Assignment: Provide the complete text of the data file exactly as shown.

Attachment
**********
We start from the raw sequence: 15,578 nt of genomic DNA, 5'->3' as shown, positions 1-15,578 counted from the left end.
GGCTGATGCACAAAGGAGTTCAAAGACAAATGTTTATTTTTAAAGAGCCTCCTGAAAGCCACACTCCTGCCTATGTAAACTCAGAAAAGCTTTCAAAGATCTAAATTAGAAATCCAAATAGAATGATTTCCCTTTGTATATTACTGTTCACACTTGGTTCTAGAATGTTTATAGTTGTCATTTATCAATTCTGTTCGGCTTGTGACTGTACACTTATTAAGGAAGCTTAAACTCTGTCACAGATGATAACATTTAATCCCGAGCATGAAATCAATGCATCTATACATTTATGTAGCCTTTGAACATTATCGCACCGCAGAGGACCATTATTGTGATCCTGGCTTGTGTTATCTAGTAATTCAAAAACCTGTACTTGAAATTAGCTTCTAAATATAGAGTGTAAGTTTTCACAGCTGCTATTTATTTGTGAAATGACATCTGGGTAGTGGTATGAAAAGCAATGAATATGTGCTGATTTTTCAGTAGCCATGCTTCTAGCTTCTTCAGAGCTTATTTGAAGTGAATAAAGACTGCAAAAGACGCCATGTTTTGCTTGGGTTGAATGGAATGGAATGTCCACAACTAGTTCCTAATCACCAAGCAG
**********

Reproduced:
We start from the raw sequence: 15,578 nt of genomic DNA, 5'->3' as shown, positions 1-15,578 counted from the left end.
GGCTGATGCACAAAGGAGTTCAAAGACAAATGTTTATTTTTAAAGAGCCTCCTGAAAGCCACACTCCTGCCTATGTAAACTCAGAAAAGCTTTCAAAGATCTAAATTAGAAATCCAAATAGAATGATTTCCCTTTGTATATTACTGTTCACACTTGGTTCTAGAATGTTTATAGTTGTCATTTATCAATTCTGTTCGGCTTGTGACTGTACACTTATTAAGGAAGCTTAAACTCTGTCACAGATGATAACATTTAATCCCGAGCATGAAATCAATGCATCTATACATTTATGTAGCCTTTGAACATTATCGCACCGCAGAGGACCATTATTGTGATCCTGGCTTGTGTTATCTAGTAATTCAAAAACCTGTACTTGAAATTAGCTTCTAAATATAGAGTGTAAGTTTTCACAGCTGCTATTTATTTGTGAAATGACATCTGGGTAGTGGTATGAAAAGCAATGAATATGTGCTGATTTTTCAGTAGCCATGCTTCTAGCTTCTTCAGAGCTTATTTGAAGTGAATAAAGACTGCAAAAGACGCCATGTTTTGCTTGGGTTGAATGGAATGGAATGTCCACAACTAGTTCCTAATCACCAAGCAG